Domain specific interaction of S-RNase binding protein with the stylar 120 kDA glycoprotein in nicotiana [abstract]
McClure, Bruce A.
University of Missouri-Columbia. Office of Undergraduate Research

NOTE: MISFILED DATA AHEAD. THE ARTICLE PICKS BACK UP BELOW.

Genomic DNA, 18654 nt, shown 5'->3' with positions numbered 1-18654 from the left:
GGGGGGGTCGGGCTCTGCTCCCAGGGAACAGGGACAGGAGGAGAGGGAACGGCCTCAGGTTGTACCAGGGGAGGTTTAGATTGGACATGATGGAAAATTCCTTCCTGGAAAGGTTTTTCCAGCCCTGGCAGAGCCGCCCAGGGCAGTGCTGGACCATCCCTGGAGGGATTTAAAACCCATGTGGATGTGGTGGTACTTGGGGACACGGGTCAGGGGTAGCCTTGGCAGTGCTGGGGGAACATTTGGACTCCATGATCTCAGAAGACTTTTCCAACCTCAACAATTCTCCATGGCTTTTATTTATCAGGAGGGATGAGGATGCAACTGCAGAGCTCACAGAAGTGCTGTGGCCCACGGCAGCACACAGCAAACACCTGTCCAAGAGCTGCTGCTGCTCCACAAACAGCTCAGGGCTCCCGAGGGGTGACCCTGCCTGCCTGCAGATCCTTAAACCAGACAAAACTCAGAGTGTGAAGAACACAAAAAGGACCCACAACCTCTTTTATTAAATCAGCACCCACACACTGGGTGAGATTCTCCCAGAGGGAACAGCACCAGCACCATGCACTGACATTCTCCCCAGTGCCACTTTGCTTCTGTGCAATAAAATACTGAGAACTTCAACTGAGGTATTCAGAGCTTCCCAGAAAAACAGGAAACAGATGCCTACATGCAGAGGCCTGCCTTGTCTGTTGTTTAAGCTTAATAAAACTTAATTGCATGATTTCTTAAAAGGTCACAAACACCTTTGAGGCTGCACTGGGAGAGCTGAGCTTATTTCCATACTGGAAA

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Through the process of evolution, many flowering plants have developed a biochemical mechanism to prevent self-pollination and pollination by closely related plants. Gametophytic self-incompatibility (SI) is one such system that prevents inbreeding, a well-known disadvantage for organisms. In Nicotiana, this SI mechanism is controlled by the S-locus and genes located within this locus. The S-locus encodes two highly polymorphic proteins that are directly responsible for the recognition and rejection of self-pollen, S-RNase and SLF/SFB an F-box protein. Non-S-RNase factors also play a key role in SI. The 120 kDa glycoprotein (120K) and HT-B are two style proteins known to be involved in SI. Recent research has revealed that without 120K or HT-B the SI mechanism doesn't work, thus rendering the plants self-compatible (SC). In a previous experiment, the C-terminus of 120K (120K CTD) was used as bait in a yeast-two hybrid (Y2H) screen of pollen and pistil proteins. These experiments revealed that several proteins interacted with the 120K CTD. One of these proteins was the S-RNase Binding Protein (NaSBP1). NaSPB1's interaction with 120K CTD suggests that it could be involved in SI. In vitro binding assays demonstrated that 120K CTD interacts with full length NaSBP1, but which part of the protein is responsible for this interaction? NaSPB1 consists of a 120 amino acid (aa) N-terminal domain, a 165 aa helical domain and a 47 aa RING HC domain. NaSBP1 has been cloned into pMAL-C2xMBP, an N-terminal fusion expression vector. Six different MBP::NaSBP1 fusion constructs have been designed from the three different domains of NaSBP1. Binding experiments (pull-down assays) with domain specific MBP::SBP1 clones will be performed to see what domain or domains are responsible for the interaction with 120K CTD. This will ultimately lead to a greater understanding of how the gametophytic SI mechanism works in Nicotiana.